Eli Harold: Harold will never be a sack master, but he gets enough leverage on is edge rush to prevent quarterbacks from escaping the pocket to the outside, setting the table for a more gifted rusher to make plays more easily on the QB. He is effective at setting the edge against outside runs, and he pursues aggressively to the football. He should not be a starter without significant further development, but he provides quality depth and dependable play at low cost and with a great attitude.

Cornelius Carradine: "Tank" Carradine has been a disappointment. He has not pressured the quarterback like everyone expected him to when he came out in the draft as a first round talent that the 49ers stole in the second round because he was recovering from a torn anterior cruciate ligament in his senior season. At Florida State University, he displayed surprising speed for a large, heavily muscled 4-3 defensive end, and he consistently disrupted opposing passing offenses while attacking from a wide 9 alignment. Returning to the edge, after a failed experiment to play him as a heavier interior lineman, has not resulted in an uptick in production as a pass rusher. His speed hasn't been enough to compensate for his stiffness that limits his ability to bend around the corner, and his power hasn't been enough to drive tackles far enough in the pocket to consistently knock the QB off of his spot. While he has not performed like a "first round talent" should, he provides adequate containment on runs and supplies some push on the pocket during pass plays. He shouldn't be released until better depth is brought in.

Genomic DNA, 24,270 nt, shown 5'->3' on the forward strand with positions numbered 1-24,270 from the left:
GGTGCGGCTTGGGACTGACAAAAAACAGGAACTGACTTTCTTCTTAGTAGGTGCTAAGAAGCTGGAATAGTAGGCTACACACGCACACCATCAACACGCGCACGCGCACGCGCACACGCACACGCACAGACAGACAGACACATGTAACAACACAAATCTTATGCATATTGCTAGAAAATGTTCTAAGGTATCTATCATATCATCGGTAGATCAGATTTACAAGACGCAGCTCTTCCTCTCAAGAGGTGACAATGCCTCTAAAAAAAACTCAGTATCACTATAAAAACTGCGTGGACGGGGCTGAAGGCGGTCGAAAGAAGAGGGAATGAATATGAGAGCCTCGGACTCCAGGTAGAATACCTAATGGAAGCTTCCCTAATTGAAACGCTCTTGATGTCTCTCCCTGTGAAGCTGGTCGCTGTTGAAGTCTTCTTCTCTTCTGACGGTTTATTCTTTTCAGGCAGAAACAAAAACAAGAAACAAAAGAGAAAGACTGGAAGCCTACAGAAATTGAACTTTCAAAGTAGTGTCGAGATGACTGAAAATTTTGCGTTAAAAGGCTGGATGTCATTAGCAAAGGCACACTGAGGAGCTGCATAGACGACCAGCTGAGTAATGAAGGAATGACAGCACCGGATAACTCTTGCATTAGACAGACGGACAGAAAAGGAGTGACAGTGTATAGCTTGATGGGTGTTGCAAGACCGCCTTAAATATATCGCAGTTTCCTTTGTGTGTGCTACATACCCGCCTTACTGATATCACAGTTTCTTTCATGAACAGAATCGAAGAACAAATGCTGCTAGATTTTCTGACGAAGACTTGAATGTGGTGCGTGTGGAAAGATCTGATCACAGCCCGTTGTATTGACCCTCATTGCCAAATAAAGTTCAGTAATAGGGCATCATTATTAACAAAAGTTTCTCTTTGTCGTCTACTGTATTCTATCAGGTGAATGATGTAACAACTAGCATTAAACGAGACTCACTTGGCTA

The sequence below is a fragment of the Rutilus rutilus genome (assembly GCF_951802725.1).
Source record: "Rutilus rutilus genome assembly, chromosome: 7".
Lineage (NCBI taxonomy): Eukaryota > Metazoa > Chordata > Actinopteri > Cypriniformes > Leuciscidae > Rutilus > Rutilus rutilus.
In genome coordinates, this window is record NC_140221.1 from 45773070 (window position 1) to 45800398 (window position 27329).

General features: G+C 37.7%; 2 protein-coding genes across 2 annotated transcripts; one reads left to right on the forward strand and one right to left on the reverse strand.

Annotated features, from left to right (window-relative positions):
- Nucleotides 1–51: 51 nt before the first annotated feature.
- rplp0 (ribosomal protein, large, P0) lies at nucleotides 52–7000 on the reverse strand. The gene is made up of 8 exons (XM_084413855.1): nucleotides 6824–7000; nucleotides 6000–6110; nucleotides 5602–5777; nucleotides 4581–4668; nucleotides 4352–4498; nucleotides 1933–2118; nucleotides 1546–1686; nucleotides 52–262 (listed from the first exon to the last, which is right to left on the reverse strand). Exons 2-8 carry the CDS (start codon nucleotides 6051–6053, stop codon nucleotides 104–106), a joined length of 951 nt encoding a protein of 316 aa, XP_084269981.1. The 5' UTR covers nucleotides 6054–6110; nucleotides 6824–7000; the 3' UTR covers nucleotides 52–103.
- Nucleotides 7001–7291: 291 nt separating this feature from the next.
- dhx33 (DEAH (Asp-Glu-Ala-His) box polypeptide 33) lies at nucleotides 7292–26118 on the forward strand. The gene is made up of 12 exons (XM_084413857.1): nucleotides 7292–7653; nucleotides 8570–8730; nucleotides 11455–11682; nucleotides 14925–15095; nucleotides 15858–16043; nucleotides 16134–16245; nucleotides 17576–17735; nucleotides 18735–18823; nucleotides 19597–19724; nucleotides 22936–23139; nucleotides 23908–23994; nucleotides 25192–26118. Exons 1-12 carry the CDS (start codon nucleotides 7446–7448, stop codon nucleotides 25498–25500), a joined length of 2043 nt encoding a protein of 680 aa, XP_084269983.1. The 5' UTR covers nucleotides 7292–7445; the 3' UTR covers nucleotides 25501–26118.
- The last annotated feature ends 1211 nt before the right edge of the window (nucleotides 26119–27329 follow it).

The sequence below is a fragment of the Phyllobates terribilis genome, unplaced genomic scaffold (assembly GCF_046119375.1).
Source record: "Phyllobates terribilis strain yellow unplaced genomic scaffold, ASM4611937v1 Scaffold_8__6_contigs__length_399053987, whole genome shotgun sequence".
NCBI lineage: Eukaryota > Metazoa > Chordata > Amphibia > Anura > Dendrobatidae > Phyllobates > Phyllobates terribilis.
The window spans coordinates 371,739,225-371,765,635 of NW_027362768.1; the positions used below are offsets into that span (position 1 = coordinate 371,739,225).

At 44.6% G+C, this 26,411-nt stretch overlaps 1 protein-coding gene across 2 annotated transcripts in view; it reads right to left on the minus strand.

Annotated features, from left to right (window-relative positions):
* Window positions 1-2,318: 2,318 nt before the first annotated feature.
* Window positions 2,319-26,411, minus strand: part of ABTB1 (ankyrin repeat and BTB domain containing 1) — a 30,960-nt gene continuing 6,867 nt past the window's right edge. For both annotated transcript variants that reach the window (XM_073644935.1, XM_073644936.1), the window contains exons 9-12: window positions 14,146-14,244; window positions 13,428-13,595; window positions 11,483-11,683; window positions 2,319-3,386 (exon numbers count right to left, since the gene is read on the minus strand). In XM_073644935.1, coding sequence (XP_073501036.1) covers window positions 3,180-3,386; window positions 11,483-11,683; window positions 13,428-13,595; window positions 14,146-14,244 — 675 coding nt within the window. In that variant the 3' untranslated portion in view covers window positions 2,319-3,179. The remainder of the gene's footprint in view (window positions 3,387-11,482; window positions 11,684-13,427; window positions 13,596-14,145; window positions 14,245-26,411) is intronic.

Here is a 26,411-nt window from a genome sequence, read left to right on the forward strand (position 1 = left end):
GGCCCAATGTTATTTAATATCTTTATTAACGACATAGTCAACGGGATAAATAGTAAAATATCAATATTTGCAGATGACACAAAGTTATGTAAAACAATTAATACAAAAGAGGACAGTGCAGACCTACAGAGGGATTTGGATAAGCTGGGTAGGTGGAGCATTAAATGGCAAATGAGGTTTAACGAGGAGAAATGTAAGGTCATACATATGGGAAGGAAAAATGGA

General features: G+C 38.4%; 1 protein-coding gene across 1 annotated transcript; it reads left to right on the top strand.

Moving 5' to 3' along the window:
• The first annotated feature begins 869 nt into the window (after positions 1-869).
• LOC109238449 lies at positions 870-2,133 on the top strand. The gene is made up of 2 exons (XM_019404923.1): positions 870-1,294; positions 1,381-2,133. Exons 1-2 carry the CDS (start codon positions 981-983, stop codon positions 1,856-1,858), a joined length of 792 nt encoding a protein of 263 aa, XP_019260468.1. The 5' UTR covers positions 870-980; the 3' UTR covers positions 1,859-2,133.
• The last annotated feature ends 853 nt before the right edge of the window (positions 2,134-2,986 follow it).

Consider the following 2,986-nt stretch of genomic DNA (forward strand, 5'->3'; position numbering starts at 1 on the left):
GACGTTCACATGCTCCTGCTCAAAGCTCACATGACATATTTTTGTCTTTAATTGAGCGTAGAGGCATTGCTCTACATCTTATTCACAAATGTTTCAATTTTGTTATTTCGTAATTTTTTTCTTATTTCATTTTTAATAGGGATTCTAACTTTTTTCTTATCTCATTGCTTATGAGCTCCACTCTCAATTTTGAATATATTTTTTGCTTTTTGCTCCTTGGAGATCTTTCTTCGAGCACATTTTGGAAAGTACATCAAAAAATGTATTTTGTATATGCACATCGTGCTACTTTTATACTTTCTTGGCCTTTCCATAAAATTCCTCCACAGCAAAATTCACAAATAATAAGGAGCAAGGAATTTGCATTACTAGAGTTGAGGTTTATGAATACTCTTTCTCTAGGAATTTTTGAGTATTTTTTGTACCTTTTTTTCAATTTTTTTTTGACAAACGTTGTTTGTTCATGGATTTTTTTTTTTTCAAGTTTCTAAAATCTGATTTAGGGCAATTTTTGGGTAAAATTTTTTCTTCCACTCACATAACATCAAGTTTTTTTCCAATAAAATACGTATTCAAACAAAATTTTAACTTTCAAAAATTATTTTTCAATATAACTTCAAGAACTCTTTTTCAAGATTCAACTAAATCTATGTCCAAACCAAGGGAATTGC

Eric Reid: Reid has suffered scary concussions in the NFL, and they appear to have affected his play. He is not the game-changing hitter he was as a Pro Bowl rookie. He has cleaned up some issues he had with incorrect pursuit angles, but he doesn't provide enough in pass defense. His lack of elite ball skills is no longer offset by his speed and size, which he had previously employed to separate receivers from the football at the catch point. He appears to defend more cautiously, either consciously or subconsciously protecting himself from further concussive injury. The 49ers probably cannot afford to lose Reid and Bethea in the same offseason, so they should allow the younger of the two to play out his final contract year in 2017, hopefully relegating him to lighter service in sub packages, while allowing the more athletic, more aggressive Ward and Tartt to grow together as the new starting duo.